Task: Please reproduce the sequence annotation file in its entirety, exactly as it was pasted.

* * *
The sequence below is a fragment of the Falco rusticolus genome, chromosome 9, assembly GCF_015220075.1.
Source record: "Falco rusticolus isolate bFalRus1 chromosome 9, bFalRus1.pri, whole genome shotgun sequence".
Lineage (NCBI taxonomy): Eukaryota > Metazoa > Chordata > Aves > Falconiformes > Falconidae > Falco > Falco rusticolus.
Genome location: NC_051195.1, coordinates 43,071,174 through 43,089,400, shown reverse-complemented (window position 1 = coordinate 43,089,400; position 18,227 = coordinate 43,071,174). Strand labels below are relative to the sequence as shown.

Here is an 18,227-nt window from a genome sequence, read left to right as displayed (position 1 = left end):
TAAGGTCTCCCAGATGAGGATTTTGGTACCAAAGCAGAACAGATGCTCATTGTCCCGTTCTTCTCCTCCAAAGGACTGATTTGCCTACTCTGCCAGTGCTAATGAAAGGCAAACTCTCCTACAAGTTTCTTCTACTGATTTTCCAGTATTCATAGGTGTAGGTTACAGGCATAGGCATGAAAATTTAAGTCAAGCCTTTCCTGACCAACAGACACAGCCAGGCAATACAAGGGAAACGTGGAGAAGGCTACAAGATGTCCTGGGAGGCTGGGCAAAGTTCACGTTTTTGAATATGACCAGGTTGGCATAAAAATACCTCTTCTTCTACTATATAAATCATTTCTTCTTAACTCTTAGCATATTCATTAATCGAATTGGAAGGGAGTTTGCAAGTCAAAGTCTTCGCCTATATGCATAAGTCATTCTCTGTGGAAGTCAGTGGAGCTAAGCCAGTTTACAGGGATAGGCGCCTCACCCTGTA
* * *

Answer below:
The sequence below is a fragment of the Falco rusticolus genome, chromosome 9, assembly GCF_015220075.1.
Source record: "Falco rusticolus isolate bFalRus1 chromosome 9, bFalRus1.pri, whole genome shotgun sequence".
Lineage (NCBI taxonomy): Eukaryota > Metazoa > Chordata > Aves > Falconiformes > Falconidae > Falco > Falco rusticolus.
Genome location: NC_051195.1, coordinates 43,071,174 through 43,089,400, shown reverse-complemented (window position 1 = coordinate 43,089,400; position 18,227 = coordinate 43,071,174). Strand labels below are relative to the sequence as shown.

Here is an 18,227-nt window from a genome sequence, read left to right as displayed (position 1 = left end):
TAAGGTCTCCCAGATGAGGATTTTGGTACCAAAGCAGAACAGATGCTCATTGTCCCGTTCTTCTCCTCCAAAGGACTGATTTGCCTACTCTGCCAGTGCTAATGAAAGGCAAACTCTCCTACAAGTTTCTTCTACTGATTTTCCAGTATTCATAGGTGTAGGTTACAGGCATAGGCATGAAAATTTAAGTCAAGCCTTTCCTGACCAACAGACACAGCCAGGCAATACAAGGGAAACGTGGAGAAGGCTACAAGATGTCCTGGGAGGCTGGGCAAAGTTCACGTTTTTGAATATGACCAGGTTGGCATAAAAATACCTCTTCTTCTACTATATAAATCATTTCTTCTTAACTCTTAGCATATTCATTAATCGAATTGGAAGGGAGTTTGCAAGTCAAAGTCTTCGCCTATATGCATAAGTCATTCTCTGTGGAAGTCAGTGGAGCTAAGCCAGTTTACAGGGATAGGCGCCTCACCCTGTA